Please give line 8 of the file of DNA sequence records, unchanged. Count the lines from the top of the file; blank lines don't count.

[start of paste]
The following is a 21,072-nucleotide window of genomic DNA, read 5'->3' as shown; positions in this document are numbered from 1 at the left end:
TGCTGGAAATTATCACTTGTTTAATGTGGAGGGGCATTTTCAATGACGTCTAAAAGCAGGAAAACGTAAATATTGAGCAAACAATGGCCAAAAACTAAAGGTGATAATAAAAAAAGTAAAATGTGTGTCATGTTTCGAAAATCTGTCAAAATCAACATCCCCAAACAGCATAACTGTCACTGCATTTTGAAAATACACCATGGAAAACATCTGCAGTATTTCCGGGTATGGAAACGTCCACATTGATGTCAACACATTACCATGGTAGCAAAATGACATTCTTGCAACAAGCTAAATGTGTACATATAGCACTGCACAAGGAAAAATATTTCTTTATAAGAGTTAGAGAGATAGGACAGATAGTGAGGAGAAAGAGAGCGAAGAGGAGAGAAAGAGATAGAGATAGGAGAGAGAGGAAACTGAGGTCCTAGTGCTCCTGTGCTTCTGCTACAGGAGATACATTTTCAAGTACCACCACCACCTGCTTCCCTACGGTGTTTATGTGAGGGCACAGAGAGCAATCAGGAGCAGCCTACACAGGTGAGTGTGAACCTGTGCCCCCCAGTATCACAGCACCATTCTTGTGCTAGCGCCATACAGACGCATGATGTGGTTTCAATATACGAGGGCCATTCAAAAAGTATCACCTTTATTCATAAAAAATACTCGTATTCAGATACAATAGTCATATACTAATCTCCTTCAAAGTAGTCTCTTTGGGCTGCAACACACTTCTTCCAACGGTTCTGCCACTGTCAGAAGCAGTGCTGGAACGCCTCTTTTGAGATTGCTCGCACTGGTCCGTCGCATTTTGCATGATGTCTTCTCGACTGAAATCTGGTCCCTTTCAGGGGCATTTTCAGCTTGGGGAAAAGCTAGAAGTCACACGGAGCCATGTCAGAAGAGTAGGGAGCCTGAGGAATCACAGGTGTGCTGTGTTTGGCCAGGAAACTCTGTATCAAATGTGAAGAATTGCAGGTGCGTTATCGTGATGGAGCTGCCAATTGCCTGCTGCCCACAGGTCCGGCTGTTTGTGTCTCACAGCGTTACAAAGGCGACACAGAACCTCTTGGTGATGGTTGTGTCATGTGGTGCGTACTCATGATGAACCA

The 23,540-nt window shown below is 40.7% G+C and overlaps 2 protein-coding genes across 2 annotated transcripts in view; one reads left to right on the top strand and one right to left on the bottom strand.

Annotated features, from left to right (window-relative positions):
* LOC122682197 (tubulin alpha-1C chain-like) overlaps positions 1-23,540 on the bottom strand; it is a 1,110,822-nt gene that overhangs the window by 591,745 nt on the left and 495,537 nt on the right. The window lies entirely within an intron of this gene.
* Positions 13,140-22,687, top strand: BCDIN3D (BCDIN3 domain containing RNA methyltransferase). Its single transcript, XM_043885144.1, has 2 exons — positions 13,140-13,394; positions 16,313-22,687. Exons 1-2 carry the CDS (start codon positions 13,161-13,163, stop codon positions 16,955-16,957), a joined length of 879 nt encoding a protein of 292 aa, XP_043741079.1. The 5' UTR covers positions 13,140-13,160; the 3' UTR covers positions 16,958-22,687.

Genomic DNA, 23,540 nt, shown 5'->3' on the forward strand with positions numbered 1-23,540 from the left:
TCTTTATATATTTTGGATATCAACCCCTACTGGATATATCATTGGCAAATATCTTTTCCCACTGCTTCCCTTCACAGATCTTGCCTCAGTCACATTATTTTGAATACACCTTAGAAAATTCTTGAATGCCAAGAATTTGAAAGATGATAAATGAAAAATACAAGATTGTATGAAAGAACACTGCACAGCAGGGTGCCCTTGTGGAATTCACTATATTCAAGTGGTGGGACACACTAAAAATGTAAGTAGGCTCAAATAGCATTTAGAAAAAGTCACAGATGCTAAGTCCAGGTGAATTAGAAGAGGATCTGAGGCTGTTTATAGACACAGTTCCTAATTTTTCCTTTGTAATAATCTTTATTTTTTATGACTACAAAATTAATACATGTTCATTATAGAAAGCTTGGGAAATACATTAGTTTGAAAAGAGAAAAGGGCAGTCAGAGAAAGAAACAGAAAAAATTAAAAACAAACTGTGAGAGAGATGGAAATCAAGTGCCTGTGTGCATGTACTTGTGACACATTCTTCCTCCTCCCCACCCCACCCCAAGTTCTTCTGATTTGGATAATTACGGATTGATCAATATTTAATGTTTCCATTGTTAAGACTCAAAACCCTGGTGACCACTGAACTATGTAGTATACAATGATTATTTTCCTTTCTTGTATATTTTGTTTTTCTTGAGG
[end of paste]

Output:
TCTTTATATATTTTGGATATCAACCCCTACTGGATATATCATTGGCAAATATCTTTTCCCACTGCTTCCCTTCACAGATCTTGCCTCAGTCACATTATTTTGAATACACCTTAGAAAATTCTTGAATGCCAAGAATTTGAAAGATGATAAATGAAAAATACAAGATTGTATGAAAGAACACTGCACAGCAGGGTGCCCTTGTGGAATTCACTATATTCAAGTGGTGGGACACACTAAAAATGTAAGTAGGCTCAAATAGCATTTAGAAAAAGTCACAGATGCTAAGTCCAGGTGAATTAGAAGAGGATCTGAGGCTGTTTATAGACACAGTTCCTAATTTTTCCTTTGTAATAATCTTTATTTTTTATGACTACAAAATTAATACATGTTCATTATAGAAAGCTTGGGAAATACATTAGTTTGAAAAGAGAAAAGGGCAGTCAGAGAAAGAAACAGAAAAAATTAAAAACAAACTGTGAGAGAGATGGAAATCAAGTGCCTGTGTGCATGTACTTGTGACACATTCTTCCTCCTCCCCACCCCACCCCAAGTTCTTCTGATTTGGATAATTACGGATTGATCAATATTTAATGTTTCCATTGTTAAGACTCAAAACCCTGGTGACCACTGAACTATGTAGTATACAATGATTATTTTCCTTTCTTGTATATTTTGTTTTTCTTGAGG